Howard Jones delivered a superb performance at 9:30 Club on July 19, 2022. (Photo by Mickey McCarter)
“I’m going to write the most positive song I’ve ever written in my entire life!” Howard Jones declared to himself when crafting the pandemic-era album, Dialogue, which has released this year. He was inspired to write as “things were getting better,” and the result was worthy!
Now, the British new wave singer-songwriter is known for his share of positive messages, so this was a tall order in deed. The new song, however, “Celebrate It Together,” one of three new tunes performed by Howard in his recent appearance at 9:30 Club, was embraced with enthusiasm by the very full house.
In fact, the entire night was something of a lovefest with the talented Mr. Jones in top shape, commanding a full array of synthesizers, accompanied by his long-time friend Midge Ure as opener.
At 9:30 Club on July 19, the night began easily enough with Howard performing songs from his well-regarded Human’s Lib, his 1984 debut record! Howard and his band got jazzy for “Pearl in the Shell,” and he hit his elongated “shadooooows” well in the familiar refrain. Things got very new wave indeed with his super-synthy “Equality,” during which he slung his keytar while his bandmates manned large synth stations in the back of the stage.
Let’s talk about those bandmates for a moment because four of the many reasons this show as so damn good was because Howard arrived with a band of four men who know their stuff, who know Howards stuff, and play like there’s no tomorrow. To Howard’s left stood Robin Boult, his favorite guitarist. Stationed behind Robin was Robbie Bronnimann, a genius-level synthesist who truly helped Howard get his synth back many years ago. Across from Robbie was young Dan Burton, an impressive synthesizer player himself. And in front of Dan was the legendary Nick Beggs, best known in the USA as the bassist for Kajagoogoo.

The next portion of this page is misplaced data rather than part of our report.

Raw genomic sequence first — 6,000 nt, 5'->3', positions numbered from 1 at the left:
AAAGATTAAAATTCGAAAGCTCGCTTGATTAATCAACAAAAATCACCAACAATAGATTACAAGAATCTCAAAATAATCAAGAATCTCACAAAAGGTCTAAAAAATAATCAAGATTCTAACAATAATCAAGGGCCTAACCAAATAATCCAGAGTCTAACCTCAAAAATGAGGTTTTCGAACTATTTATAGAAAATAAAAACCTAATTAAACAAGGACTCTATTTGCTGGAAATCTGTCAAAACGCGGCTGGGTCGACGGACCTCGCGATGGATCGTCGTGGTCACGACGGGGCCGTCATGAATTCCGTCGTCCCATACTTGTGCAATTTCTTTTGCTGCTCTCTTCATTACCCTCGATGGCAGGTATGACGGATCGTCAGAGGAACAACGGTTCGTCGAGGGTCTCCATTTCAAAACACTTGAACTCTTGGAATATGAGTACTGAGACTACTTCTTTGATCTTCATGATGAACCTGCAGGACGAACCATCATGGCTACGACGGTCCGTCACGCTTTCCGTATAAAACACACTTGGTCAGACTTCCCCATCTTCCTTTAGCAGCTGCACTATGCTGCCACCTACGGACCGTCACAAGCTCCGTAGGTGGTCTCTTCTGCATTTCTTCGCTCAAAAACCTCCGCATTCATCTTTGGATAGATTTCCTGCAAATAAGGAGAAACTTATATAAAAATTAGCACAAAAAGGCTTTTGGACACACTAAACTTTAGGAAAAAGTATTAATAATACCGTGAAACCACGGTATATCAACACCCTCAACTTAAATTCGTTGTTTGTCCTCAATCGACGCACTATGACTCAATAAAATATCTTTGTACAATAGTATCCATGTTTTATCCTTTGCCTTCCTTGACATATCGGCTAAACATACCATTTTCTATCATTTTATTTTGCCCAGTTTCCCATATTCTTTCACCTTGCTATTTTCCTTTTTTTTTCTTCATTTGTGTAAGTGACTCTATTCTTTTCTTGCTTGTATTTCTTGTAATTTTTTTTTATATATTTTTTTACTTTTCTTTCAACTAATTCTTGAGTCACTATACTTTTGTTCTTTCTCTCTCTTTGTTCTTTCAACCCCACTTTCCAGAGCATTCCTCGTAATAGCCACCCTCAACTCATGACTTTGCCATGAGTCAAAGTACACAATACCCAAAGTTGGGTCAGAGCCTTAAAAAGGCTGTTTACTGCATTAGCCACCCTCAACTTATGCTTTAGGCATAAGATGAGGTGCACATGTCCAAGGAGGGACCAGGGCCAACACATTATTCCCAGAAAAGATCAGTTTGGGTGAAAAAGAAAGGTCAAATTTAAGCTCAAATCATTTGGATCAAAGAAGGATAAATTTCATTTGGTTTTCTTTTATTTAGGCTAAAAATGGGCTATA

Nick’s presence inspired the most surprising moment of the night when Howard teased Nick as one of the songwriters of Kajagoogoo hit song “Too Shy” halfway through the set, and then the band played the remarkably catchy number! The 9:30 Club already was highly excited, and this surprise cover blew the lid off the room.
And I was convinced the night couldn’t get any better than the *previous* song. Howard rolled out the reggae-flavored “Life in One Day,” an MTV staple from his 1985 album Dream Into Action. The chorus line “Time will wear away the stone” is followed by a series of woos that go something like “woooo-oh-woah-oh.” When prompted by the song, the 9:30 Club heartily united in its delivery of that woo-whoa, and Howard was gobsmacked.
“It really is the best in the whole tour,” he chuckled from a recurring seated position with a Roland at the front of the stage.
Watch the official music video for “Life in One Day” by Howard Jones on YouTube:
Loose, happy, and carefree, the audience was very pleased to see Howard, and Howard was pleased to see us. The set continued in its peak with a transcendent performance of “No One Is to Blame,” his 1986 piano ballad. With the same group mind, although a bit more muted, the club sang along to the song of loss and longing.
Howard soon got jaunty again with “New Song” and its outlook that you “throw off your mental chains” to “see both sides.” Toward the end of the set, Howard continued to be upbeat with his crowd-pleasing “Everlasting Love,” known as the song with the mummies that dance in it video. (No mummies were spotted at 9:30 Club on Tuesday.)